The UK financial regulator Financial Conduct Authority (FCA) has issued a discussion paper and is seeking views on the way in which small and medium sized enterprises (or ‘SMEs’) that use financial services are treated in its rules.
Across regulated industries, SMEs have traditionally been treated as having greater self-sufficiency and bargaining power than individual consumers. So they have often been seen by regulators as requiring less assistance, even though their needs, behaviour and expertise are often similar.
The FCA’s initial work has shown that SMEs can experience poor outcomes in a wider range of situations. They can be exposed to risk at the point of purchase due to product complexity, limited choice or poorly managed expectations. When things go wrong, some struggle to navigate the complaints and claims processes or to obtain redress.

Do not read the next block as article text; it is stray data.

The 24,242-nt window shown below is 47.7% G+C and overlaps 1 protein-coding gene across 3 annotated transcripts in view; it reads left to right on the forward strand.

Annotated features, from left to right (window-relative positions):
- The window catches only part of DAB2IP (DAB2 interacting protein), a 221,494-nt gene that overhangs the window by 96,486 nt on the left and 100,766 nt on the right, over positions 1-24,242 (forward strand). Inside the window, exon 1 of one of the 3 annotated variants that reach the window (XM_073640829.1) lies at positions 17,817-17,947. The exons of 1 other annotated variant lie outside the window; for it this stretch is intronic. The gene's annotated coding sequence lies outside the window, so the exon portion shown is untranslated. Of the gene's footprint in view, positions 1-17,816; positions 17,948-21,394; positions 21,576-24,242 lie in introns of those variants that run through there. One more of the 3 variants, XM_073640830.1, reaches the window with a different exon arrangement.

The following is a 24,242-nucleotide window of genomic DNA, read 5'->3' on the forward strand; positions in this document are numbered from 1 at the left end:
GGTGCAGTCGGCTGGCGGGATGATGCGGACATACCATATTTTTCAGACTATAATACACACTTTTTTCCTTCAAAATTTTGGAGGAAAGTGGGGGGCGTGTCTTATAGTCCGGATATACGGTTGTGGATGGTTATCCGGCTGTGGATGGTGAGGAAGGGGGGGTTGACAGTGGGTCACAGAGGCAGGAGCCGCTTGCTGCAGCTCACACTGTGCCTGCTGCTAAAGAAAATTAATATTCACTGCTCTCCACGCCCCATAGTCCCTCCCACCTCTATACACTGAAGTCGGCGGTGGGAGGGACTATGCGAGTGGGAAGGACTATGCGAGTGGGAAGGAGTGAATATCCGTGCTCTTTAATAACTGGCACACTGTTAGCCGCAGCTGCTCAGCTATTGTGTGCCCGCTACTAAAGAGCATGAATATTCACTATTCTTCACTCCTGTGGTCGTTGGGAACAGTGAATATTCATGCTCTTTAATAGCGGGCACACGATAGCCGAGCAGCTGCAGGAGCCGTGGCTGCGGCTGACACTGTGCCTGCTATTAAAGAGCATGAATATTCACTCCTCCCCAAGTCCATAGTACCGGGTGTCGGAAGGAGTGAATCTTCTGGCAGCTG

So the FCA is seeking evidence and views on whether its rules should provide SMEs with greater protections, including access to the ombudsman service, thus treating them more like individual consumers.
The FCA plans to use responses to the discussion paper, alongside evidence from discussions and roundtables with stakeholders, to consider whether to consult on changing its rules or to take other action.
All comments and other submissions should be made to the FCA by March 18, 2016. More information can be seen here.